Busting Myths about Evolutionary Anthropology

Quarrels over human sociobiology in the 1970s and 1980s introduced several myths into anthropology. Although the heat has gone out of that controversy, these myths still divide the evolutionary and sociocultural subfields. At a time when our entire scholarly enterprise is under attack, we should avoid unnecessary internecine disputes. Here we dispel three of the most pernicious myths that non-evolutionary anthropologists may harbor about our discipline.


Myth # 1: Darwin was a typical Victorian racist. Darwin’s Descent of Man (1871, 1874) has never been required reading in anthropology, not even in biological anthropology. A pity, because the real Darwin was a lot more interesting than the myths about him. In Victorian times, pro-slavery arguments held that human “races” were in fact different species—ergo, if a dairyman can keep cows why can’t a plantation owner keep slaves? If Africans are a different species, isn’t the principle the same?

“AM I NOT A MAN AND A BROTHER?” antislavery medallion. Commissioned in 1787 by abolitionist Josiah Wedgwood, Charles Darwin’s maternal grandfather. Smithsonian National Museum of American History

In chapter seven, “On the Races of Man,” Darwin outlines the argument in some detail and then demolishes it. For example, Darwin notes that crosses of different species result in handicapped offspring, if they result in any offspring at all. Yet during his long sojourn in South America on the Beagle, he observed that Africans, Native Americans, and Europeans had intermarried extensively, and that there was no sign of the reproductive breakdown expected if those races had been different species. He summarizes his argument thusly: “The American Aborigines, Negros, and Europeans are as different from each other in mind as any three races that can be named; yet I was constantly struck while living with the Fuegans on board the ‘Beagle,’ with the many little traits of character showing how similar their minds were to ours” (Descent of Man 1874).

Describing the evolution of the intellectual and moral faculties in chapter four, he concluded that the human species as a biological creature evolved in “primordial times” by natural selection and that changes since then owed mainly to traditions and laws, not to organic (or what we could call genetic) differences. These were surprisingly modern views for Darwin’s time, and inspired the anti-racist perspectives of later anthropologists including Franz Boas.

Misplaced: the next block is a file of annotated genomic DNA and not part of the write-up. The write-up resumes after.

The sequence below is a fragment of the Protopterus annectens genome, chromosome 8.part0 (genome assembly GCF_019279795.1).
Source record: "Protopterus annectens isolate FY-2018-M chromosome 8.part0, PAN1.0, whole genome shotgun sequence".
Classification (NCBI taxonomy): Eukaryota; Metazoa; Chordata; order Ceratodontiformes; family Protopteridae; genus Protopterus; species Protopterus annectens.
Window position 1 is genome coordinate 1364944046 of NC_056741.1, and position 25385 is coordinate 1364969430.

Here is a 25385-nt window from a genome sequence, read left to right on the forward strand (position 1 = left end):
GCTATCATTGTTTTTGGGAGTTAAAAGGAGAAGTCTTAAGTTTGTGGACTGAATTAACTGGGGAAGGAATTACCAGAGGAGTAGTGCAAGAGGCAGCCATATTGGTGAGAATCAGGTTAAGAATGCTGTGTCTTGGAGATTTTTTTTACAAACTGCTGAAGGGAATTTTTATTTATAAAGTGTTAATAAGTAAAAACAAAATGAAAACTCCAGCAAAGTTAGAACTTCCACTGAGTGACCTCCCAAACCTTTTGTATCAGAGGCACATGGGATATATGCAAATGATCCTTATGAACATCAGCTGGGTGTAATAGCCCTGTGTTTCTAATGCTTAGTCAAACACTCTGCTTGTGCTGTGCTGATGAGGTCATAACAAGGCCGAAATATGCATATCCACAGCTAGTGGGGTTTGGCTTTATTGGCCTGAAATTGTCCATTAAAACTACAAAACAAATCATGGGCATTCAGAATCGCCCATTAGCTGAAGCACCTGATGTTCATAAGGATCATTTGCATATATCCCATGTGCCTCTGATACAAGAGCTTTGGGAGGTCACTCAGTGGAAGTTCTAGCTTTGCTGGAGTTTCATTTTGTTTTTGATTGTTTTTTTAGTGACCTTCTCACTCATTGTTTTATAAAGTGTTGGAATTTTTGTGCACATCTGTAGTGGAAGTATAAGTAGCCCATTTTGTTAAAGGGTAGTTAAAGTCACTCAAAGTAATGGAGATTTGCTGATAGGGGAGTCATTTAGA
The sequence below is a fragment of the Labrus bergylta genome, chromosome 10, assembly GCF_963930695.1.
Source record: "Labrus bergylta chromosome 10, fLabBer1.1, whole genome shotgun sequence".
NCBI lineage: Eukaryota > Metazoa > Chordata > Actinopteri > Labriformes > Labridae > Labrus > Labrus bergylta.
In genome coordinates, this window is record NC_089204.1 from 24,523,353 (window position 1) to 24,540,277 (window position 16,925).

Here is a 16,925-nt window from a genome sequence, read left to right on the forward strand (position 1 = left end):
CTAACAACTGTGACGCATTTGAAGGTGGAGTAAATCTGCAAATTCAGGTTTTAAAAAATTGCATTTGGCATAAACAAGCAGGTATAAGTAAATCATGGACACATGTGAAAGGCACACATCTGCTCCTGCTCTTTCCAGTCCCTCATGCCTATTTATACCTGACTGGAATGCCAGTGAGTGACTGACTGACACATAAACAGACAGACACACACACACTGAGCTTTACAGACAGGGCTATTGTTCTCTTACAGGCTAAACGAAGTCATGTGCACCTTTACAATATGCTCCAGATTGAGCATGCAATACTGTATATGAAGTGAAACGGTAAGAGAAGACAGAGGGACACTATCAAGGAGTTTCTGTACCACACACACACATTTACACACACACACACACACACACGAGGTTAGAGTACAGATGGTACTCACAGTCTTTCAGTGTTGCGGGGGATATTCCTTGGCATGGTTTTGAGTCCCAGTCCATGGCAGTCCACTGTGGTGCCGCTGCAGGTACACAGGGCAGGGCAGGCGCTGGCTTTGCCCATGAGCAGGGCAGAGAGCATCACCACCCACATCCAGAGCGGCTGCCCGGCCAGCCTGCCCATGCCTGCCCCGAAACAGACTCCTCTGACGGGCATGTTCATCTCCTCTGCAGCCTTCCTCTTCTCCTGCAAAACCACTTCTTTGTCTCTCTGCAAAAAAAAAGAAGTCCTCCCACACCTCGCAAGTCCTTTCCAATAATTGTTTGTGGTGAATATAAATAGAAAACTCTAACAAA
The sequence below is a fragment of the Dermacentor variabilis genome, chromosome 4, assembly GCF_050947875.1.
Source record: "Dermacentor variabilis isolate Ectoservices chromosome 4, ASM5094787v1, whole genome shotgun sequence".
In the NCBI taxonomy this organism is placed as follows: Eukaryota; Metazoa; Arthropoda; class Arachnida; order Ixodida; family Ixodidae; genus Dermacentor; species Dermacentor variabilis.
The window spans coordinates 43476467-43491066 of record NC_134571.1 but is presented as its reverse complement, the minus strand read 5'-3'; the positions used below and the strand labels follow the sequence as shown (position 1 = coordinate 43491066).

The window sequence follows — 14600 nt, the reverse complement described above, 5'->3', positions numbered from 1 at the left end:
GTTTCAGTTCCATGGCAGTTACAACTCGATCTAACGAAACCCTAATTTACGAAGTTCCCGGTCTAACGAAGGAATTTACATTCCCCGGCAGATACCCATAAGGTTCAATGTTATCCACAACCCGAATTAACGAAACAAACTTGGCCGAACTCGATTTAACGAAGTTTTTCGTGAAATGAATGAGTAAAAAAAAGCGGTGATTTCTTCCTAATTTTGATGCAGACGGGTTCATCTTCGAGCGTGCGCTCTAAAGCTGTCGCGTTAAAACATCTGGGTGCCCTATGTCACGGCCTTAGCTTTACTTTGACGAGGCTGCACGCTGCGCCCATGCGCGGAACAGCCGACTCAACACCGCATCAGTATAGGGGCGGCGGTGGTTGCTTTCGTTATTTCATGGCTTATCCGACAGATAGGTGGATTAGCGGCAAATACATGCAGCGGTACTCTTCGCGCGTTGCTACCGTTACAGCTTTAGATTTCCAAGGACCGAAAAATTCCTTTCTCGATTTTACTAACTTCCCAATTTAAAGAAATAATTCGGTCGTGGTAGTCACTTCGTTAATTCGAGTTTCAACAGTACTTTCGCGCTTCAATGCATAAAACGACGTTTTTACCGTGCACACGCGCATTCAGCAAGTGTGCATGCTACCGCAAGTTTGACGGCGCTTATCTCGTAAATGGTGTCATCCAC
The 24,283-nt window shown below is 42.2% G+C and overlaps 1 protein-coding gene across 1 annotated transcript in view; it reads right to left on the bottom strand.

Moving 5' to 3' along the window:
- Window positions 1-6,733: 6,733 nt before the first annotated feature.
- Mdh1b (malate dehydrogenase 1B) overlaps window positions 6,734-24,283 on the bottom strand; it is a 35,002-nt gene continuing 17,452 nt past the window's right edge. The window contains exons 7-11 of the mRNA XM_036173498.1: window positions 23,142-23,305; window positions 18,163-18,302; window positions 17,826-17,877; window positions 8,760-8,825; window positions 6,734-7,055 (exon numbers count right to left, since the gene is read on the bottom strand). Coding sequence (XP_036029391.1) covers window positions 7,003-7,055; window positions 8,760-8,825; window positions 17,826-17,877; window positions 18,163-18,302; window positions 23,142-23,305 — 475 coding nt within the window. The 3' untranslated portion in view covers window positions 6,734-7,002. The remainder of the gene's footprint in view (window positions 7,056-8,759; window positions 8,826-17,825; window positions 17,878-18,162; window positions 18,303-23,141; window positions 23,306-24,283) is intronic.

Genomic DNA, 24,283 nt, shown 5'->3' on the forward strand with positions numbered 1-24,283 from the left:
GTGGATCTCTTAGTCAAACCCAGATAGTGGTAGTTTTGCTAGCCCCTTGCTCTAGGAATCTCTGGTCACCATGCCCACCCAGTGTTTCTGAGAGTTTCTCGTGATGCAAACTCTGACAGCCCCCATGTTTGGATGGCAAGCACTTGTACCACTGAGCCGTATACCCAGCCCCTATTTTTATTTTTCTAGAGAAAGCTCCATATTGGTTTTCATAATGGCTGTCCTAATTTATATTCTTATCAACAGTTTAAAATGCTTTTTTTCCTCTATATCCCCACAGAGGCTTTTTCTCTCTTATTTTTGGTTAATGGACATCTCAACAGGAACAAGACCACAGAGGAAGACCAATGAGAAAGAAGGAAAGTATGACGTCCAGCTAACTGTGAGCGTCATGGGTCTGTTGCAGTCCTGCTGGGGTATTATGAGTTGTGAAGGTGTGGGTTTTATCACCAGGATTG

Culture and agency

Myth # 2: Evolutionists do not think that culture and agency are important. This charge is largely misplaced. Comparative evolutionary models of inequality, resource unpredictability, and pathogen stress assume that while cultures are diverse, all humans are fundamentally similar in terms of their capacity to respond to adaptive challenges. Evolutionary anthropologists also acknowledge and explore the ways in which culture can powerfully modulate these responses. For example, in Current Anthropology, Bernard Chapais (2014) introduces the concept of context-dependent cross-cultural universals noting that courtship should occur universally given our evolutionary history, but is culturally suppressed in many societies. Hames and colleagues (2017) found this concept useful in a re-analysis of Standard Cross-Cultural Sample in the Human Relations Area Files. They show that male androphilia is more widely practiced than previously documented, but still repressed in a number of cultures despite clear evidence that many biological factors influence its expression. Richerson has long-advocated that culture and genes are two interactive lines of inheritance that together shape human behavior, culture, and biology, with cultural forces sometimes becoming far more important drivers of behavior and change.

Agency is an important concept in contemporary sociocultural anthropology and evolutionary anthropology. Behavioral ecological theory holds that individuals and groups strategically adapt to local environments, but often choose different strategies—and, in the context of cultural evolution, people actively choose what items to invent and adopt. Cultures in turn act as selective forces on human genes, thus it is not too much to say that that the biology of the human species was and is shaped by human agency. Those who believe that evolutionary approaches ignore culture or agency have simply not read our and our colleagues’ work.


Myth # 3. Evolutionary theory leads to reactionary political views. Two surveys, one each of psychology and anthropology graduate students, found that the political orientations of evolutionary and non-evolutionary students were practically indistinguishable.

Evolutionary anthropologists draw from evolutionary theory in formulating and testing hypotheses about variation in human behavior and populations. However, we also incorporate many methods and motivations of other subfields in our research. In dispelling the above myths for non-evolutionary scholars, we hew to the stated aims of the Evolutionary Anthropology Society (EAS): “[to encourage] a theoretically unified evolutionary perspective that cuts across disciplinary boundaries…. to be a unifying force in the AAA, not a divisive one.”

Peter Richerson is a professor emeritus in the Department of Environmental Science and Policy at University of California Davis, and is the current president of the EAS.

Raymond Hames is a professor in the Department of Anthropology at University of Nebraska-Lincoln, and is a past president of the EAS.

Melanie Martin and Katie Starkweather are co-Editors of the EAS Section News column.

Cite as: Richerson, Peter, and Raymond Hames. “Busting Myths about Evolutionary Anthropology.” Anthropology News website, July 18, 2017. doi: 10.1111/AN.510